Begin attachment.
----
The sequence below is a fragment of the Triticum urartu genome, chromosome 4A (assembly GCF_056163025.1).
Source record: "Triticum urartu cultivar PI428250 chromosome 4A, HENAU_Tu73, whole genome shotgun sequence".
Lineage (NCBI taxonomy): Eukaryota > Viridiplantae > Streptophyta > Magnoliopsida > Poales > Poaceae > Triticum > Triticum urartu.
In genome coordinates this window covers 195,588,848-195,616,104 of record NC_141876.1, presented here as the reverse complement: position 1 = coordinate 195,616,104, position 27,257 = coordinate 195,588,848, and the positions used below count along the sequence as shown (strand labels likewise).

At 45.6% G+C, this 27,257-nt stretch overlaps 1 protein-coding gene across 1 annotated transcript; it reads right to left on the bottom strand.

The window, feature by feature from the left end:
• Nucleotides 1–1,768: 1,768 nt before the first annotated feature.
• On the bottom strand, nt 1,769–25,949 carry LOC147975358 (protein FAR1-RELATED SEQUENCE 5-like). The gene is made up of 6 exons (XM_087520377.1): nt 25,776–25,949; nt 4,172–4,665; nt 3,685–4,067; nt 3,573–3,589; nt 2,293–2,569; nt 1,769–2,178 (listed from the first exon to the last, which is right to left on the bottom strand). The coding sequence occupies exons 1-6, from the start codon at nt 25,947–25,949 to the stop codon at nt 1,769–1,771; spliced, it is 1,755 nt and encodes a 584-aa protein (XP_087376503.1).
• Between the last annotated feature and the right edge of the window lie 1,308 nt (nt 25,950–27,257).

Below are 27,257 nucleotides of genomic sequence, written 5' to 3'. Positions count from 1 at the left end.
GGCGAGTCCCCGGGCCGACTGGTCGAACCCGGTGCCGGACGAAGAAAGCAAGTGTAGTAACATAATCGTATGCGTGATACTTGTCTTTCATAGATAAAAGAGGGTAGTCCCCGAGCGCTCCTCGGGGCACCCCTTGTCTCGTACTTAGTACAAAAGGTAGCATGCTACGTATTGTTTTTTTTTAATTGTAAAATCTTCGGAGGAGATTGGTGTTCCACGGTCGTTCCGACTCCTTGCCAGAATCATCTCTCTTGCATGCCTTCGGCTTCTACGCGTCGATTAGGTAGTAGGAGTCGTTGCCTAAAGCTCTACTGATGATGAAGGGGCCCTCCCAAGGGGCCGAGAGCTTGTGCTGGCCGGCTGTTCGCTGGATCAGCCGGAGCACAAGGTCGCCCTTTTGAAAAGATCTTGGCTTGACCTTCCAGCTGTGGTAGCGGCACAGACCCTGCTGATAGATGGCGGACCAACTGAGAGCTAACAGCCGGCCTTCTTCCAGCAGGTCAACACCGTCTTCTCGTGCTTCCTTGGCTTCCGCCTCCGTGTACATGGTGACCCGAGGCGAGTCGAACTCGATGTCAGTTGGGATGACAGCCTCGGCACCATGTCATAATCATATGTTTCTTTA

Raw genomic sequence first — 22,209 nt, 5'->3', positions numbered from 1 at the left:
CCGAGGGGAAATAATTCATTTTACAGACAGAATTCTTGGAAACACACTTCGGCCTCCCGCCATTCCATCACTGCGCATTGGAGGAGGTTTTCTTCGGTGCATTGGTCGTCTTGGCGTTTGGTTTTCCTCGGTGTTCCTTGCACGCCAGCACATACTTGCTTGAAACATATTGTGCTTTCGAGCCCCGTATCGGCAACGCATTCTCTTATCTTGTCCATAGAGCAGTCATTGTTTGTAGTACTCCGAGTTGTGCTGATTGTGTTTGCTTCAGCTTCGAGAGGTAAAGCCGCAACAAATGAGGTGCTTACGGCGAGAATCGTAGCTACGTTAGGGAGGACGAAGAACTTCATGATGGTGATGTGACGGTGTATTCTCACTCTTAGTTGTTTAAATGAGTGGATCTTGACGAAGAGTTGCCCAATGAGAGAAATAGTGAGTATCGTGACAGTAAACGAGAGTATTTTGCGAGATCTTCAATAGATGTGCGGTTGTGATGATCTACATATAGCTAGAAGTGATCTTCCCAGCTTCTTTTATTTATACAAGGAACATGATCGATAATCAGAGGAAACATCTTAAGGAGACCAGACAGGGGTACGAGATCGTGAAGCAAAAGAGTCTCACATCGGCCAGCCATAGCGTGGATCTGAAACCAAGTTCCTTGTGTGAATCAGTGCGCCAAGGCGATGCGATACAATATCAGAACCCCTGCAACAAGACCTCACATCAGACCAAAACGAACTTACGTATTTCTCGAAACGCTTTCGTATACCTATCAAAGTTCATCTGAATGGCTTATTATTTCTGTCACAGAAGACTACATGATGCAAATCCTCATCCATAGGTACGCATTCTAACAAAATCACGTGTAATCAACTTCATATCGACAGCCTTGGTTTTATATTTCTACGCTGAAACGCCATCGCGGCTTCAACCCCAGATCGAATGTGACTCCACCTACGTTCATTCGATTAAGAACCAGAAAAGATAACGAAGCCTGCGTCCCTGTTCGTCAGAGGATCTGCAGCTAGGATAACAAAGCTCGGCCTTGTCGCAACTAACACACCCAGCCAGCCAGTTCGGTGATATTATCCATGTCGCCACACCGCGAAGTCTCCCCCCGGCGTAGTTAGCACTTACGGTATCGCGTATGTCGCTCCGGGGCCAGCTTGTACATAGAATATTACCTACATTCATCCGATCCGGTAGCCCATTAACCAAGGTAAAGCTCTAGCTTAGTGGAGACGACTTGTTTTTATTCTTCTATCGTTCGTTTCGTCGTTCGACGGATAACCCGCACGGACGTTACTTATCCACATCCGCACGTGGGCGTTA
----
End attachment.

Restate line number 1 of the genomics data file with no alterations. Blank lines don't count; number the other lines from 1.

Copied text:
The sequence below is a fragment of the Triticum urartu genome, chromosome 4A (assembly GCF_056163025.1).